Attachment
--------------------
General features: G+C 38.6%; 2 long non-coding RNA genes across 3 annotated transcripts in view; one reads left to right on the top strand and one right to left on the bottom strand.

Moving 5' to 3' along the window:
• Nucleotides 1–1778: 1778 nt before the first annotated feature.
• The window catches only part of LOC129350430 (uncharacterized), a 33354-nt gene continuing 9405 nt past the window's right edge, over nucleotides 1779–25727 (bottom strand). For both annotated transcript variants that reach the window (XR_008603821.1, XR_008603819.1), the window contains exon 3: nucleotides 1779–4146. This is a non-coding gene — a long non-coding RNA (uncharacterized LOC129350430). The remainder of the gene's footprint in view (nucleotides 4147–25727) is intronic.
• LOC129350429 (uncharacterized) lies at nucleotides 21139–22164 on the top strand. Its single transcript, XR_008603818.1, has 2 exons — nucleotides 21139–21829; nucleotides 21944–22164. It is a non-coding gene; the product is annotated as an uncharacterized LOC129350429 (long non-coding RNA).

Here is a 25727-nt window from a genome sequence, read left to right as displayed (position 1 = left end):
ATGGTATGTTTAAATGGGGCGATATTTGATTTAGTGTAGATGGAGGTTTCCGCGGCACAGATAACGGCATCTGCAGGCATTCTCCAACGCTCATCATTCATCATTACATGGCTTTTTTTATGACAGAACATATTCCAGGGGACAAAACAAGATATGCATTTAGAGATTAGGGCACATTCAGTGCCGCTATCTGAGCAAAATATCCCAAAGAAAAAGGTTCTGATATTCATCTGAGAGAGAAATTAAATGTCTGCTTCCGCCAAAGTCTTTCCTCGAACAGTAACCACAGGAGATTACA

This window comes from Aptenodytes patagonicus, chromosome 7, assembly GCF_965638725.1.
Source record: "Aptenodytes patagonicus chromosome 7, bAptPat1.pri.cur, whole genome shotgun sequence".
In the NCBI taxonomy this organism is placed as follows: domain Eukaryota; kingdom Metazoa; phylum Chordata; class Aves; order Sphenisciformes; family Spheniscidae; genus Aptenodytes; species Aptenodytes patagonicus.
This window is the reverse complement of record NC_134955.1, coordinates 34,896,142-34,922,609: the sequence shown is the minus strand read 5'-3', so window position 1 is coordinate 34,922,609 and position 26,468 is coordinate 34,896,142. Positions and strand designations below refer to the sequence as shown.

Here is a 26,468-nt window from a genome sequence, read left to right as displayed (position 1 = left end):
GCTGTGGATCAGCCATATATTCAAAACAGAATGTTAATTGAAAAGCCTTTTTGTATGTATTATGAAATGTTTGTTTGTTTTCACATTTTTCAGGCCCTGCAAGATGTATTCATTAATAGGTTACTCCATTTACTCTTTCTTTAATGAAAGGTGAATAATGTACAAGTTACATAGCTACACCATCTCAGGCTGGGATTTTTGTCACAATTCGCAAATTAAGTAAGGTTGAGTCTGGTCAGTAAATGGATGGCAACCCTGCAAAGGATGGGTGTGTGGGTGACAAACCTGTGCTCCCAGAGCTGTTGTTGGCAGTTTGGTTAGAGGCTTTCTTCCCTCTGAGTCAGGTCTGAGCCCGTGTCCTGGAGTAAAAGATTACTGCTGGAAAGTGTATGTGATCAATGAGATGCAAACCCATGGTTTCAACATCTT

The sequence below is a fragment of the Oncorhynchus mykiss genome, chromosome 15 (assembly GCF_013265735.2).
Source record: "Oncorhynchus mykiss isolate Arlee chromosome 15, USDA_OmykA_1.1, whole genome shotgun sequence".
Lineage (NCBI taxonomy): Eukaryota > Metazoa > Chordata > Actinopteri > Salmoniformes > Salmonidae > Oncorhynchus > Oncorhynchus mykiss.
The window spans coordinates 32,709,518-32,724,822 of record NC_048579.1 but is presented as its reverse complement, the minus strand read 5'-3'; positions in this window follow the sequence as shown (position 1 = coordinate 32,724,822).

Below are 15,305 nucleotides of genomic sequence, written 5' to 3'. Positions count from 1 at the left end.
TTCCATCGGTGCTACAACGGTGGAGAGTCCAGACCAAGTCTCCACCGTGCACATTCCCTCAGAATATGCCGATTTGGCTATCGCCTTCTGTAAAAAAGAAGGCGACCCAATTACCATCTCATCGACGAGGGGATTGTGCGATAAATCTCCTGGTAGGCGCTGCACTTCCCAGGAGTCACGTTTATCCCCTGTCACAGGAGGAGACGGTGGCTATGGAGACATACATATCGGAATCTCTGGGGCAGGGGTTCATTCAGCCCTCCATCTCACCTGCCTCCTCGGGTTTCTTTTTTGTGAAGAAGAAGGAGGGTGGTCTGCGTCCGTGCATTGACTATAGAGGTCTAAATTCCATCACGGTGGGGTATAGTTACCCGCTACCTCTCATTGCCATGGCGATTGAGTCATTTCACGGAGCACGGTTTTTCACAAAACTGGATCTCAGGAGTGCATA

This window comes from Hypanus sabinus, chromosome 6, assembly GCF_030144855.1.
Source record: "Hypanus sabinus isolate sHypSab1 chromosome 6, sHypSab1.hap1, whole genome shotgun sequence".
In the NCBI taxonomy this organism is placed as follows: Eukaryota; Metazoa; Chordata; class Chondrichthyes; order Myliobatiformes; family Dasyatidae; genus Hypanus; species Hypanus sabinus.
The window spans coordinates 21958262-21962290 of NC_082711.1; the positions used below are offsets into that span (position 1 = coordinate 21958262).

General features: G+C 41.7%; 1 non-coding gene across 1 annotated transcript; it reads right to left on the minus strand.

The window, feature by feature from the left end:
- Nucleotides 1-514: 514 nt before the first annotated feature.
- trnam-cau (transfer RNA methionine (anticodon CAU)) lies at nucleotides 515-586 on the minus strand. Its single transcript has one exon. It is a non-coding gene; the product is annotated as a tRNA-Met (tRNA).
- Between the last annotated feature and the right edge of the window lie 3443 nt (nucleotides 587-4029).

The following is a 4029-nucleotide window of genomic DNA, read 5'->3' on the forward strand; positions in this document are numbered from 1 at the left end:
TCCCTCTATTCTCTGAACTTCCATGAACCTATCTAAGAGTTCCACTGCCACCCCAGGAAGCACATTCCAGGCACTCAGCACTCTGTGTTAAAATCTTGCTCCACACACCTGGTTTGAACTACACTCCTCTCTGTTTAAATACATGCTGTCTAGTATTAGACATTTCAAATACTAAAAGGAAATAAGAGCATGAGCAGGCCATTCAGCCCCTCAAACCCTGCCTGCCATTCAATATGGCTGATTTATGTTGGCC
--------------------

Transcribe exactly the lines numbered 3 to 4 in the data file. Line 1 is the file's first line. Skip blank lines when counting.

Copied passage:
• Nucleotides 1–1778: 1778 nt before the first annotated feature.
• The window catches only part of LOC129350430 (uncharacterized), a 33354-nt gene continuing 9405 nt past the window's right edge, over nucleotides 1779–25727 (bottom strand). For both annotated transcript variants that reach the window (XR_008603821.1, XR_008603819.1), the window contains exon 3: nucleotides 1779–4146. This is a non-coding gene — a long non-coding RNA (uncharacterized LOC129350430). The remainder of the gene's footprint in view (nucleotides 4147–25727) is intronic.